You are a great dog mom to do that, and Sophia Loren is a lucky little girl to have found you. We love following her adventures!
What a great post. Powder looks like such a sweetheart and it sounds like she has the most wonderful humans.
My uncle’s corgi lost the use of her back legs when she was older. She did use a cart for awhile and it helped her get around and improved her quality of life during her final years. I’m not sure what was the exact cause, although I know hind end issues can be common in corgis.
So true, Mary, about Corgis as one of the affected breeds. I am glad to read the cart helped your uncle’s dog.
Mindy, Susan, Cindy, Gwen I am locked out of my facebook! Please contact me. I left contact info on Mindy’s Etsy page. I miss you Powder Marie! Hugs ♥
Ugh, I hate the thought of Felix not being able to run around, but man, it did my heart good to hear how happy and fulfilling Powder’s family has made life. Good people there. Thanks for sharing their story!
It’s amazing how technology has developed so much to help dogs with such a disease!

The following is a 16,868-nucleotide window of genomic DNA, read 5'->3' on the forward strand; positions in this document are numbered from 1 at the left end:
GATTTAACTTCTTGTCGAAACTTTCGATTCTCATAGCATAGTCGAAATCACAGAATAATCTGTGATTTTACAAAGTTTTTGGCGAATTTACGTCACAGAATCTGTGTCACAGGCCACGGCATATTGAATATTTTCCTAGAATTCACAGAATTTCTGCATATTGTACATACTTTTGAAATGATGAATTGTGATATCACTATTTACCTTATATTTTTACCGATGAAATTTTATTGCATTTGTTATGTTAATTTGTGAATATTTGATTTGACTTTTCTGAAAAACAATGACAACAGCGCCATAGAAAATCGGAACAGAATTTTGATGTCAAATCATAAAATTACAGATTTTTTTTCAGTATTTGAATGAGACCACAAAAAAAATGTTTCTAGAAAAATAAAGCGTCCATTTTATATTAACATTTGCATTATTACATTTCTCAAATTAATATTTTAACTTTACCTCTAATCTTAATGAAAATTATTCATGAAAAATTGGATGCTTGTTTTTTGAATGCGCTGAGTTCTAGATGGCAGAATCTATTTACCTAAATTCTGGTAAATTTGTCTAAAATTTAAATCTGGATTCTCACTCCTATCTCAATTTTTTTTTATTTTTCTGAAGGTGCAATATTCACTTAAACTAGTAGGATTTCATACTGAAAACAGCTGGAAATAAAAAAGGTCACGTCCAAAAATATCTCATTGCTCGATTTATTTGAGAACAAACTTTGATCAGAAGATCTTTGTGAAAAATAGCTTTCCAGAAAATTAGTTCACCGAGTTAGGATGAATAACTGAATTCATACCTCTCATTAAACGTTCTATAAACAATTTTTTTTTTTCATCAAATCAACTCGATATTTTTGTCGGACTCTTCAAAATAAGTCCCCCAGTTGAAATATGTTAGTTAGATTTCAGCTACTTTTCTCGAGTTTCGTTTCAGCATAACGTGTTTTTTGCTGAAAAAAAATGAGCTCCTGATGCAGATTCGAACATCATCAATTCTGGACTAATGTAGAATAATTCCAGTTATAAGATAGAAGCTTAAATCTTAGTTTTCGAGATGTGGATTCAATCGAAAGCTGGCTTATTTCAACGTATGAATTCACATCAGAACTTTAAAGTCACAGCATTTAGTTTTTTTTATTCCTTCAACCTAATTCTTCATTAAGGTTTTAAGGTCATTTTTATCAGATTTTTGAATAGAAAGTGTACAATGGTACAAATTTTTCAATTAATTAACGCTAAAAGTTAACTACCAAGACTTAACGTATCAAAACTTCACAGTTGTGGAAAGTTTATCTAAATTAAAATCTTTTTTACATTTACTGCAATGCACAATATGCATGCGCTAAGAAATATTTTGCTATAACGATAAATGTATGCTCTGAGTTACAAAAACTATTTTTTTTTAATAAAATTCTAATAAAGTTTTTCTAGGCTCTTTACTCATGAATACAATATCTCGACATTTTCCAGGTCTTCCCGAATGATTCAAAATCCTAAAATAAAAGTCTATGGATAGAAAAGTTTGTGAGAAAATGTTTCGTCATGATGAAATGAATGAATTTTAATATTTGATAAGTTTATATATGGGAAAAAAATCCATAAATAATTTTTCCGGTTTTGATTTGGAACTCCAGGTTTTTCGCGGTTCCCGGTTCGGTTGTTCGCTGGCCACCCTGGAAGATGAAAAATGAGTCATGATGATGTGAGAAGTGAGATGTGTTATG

DM is an issue I care deeply about, having known multiple corgis who suffered from it, including Denby Dog, who was nominated for a Nose to Nose Award last year and passed away a few months ago. Education of breeders is extra important since DM can be prevented through genetic testing before breeding. But many breeders skip that step or even go ahead and breed two carriers together. I have the genetic tests sitting on my counter right now to send in on my corgis. Not because I breed, but because I simply want to know if they are at risk so I know how carefully I need to watch for future problems.
In the research I did on DM for this piece, I discovered the very pivotal genetic testing you write of, Carleen. I am so sorry about the loss of your Denby Dog – my heart breaks for you. You are such a wonderful dog parent and caring responsible canine lover to send the testing in to help dogs in the future.
What a touching story, I’ve got some tears welling up. I can see Powder is really special, and so is her mama! I’ve been fortunate not to have experienced debilitating diseases with my dogs. If I did, I’d do whatever was necessary to fight the disease and find quality of life for them.